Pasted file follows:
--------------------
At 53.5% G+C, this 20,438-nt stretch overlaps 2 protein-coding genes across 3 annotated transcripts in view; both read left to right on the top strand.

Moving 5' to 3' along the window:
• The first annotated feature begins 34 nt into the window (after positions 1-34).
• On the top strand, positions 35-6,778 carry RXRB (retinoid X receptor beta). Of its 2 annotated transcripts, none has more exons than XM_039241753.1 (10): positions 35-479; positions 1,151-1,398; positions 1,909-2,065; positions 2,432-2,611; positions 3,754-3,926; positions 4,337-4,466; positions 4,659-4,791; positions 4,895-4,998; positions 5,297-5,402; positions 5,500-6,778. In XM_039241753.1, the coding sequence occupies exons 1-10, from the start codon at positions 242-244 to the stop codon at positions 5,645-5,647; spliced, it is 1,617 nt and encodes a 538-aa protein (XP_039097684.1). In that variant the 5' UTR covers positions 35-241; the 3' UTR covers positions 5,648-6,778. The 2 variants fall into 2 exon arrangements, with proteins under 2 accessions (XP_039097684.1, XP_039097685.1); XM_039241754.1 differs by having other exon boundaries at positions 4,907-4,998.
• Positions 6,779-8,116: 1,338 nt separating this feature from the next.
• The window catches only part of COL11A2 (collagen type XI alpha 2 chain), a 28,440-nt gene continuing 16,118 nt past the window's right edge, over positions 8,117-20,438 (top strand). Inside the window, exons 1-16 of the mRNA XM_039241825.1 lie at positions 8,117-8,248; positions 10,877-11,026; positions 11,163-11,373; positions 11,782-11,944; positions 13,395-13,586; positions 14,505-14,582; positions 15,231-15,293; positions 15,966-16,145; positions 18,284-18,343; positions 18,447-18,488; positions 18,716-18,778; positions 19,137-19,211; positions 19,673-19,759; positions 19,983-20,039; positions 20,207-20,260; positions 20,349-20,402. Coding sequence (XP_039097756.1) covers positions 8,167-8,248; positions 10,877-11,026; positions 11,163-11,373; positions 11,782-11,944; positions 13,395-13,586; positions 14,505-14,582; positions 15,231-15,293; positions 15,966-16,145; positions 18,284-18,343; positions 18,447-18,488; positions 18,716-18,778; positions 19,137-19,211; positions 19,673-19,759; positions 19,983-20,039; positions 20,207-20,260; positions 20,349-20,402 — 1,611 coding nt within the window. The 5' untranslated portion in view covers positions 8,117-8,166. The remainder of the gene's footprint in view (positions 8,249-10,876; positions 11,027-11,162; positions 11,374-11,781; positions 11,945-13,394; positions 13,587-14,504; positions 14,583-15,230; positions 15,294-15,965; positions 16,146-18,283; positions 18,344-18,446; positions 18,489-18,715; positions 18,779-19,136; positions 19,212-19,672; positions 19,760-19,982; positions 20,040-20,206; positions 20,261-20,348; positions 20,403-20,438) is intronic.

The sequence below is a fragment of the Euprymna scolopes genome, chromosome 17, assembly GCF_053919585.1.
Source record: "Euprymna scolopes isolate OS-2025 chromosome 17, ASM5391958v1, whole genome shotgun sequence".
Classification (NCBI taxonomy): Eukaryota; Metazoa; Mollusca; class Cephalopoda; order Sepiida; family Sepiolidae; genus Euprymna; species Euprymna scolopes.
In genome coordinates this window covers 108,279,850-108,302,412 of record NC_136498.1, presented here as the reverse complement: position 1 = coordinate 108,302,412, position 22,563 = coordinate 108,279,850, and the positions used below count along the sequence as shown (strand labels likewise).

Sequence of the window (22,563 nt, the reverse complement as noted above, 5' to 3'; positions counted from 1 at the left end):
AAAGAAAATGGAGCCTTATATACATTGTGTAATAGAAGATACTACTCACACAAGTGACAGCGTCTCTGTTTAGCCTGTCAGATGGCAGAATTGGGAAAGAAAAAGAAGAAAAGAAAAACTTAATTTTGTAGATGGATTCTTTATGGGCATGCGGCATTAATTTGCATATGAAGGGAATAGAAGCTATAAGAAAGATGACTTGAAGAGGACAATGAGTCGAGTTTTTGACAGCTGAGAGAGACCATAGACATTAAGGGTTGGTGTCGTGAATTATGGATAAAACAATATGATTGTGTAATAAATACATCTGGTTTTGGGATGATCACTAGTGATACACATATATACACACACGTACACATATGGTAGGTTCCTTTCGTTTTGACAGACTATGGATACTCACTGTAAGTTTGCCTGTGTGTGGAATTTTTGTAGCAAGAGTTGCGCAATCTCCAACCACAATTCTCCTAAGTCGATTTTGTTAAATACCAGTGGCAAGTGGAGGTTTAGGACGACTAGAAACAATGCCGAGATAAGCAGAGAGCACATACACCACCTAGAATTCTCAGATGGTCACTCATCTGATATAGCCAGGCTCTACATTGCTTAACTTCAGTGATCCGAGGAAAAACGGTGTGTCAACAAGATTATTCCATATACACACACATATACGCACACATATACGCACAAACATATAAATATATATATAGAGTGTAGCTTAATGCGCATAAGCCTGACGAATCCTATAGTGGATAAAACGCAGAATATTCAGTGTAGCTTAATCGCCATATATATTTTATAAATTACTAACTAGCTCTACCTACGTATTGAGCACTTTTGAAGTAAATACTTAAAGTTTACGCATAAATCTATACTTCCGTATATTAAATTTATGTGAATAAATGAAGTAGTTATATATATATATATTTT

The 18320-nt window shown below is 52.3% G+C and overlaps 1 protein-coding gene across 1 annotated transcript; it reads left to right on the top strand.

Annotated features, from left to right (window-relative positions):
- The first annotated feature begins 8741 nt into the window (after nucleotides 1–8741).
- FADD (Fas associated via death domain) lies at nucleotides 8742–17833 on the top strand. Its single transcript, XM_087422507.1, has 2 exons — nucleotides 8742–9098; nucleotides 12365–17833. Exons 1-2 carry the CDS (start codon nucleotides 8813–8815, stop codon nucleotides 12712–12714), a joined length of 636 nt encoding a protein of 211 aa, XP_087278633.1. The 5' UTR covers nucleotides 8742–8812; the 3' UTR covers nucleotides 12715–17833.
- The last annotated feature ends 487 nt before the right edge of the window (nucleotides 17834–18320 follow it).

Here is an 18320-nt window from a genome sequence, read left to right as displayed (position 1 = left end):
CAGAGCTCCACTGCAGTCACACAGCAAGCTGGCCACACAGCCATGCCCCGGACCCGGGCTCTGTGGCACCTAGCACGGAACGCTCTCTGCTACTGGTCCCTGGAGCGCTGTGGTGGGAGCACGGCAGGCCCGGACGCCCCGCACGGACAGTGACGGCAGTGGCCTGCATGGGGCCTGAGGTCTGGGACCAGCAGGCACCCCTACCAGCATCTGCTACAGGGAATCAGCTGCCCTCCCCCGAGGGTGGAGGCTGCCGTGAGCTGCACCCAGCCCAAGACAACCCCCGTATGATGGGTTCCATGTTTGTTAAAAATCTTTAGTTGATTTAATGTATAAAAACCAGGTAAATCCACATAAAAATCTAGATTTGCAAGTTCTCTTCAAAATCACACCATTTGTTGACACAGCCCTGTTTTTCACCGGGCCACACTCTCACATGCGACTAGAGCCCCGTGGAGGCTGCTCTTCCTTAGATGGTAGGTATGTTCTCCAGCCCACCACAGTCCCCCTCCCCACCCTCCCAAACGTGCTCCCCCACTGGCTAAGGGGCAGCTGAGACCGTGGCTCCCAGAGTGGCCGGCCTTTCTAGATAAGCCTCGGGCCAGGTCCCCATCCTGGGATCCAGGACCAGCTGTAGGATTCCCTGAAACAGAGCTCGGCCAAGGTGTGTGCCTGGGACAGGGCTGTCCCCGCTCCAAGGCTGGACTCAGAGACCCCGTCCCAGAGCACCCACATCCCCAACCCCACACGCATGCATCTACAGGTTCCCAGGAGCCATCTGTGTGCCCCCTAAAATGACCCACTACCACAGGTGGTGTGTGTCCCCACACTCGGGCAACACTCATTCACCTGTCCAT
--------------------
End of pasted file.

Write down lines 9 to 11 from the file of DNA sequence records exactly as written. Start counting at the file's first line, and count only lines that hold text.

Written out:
Classification (NCBI taxonomy): Eukaryota; Metazoa; Mollusca; class Cephalopoda; order Sepiida; family Sepiolidae; genus Euprymna; species Euprymna scolopes.
In genome coordinates this window covers 108,279,850-108,302,412 of record NC_136498.1, presented here as the reverse complement: position 1 = coordinate 108,302,412, position 22,563 = coordinate 108,279,850, and the positions used below count along the sequence as shown (strand labels likewise).

Sequence of the window (22,563 nt, the reverse complement as noted above, 5' to 3'; positions counted from 1 at the left end):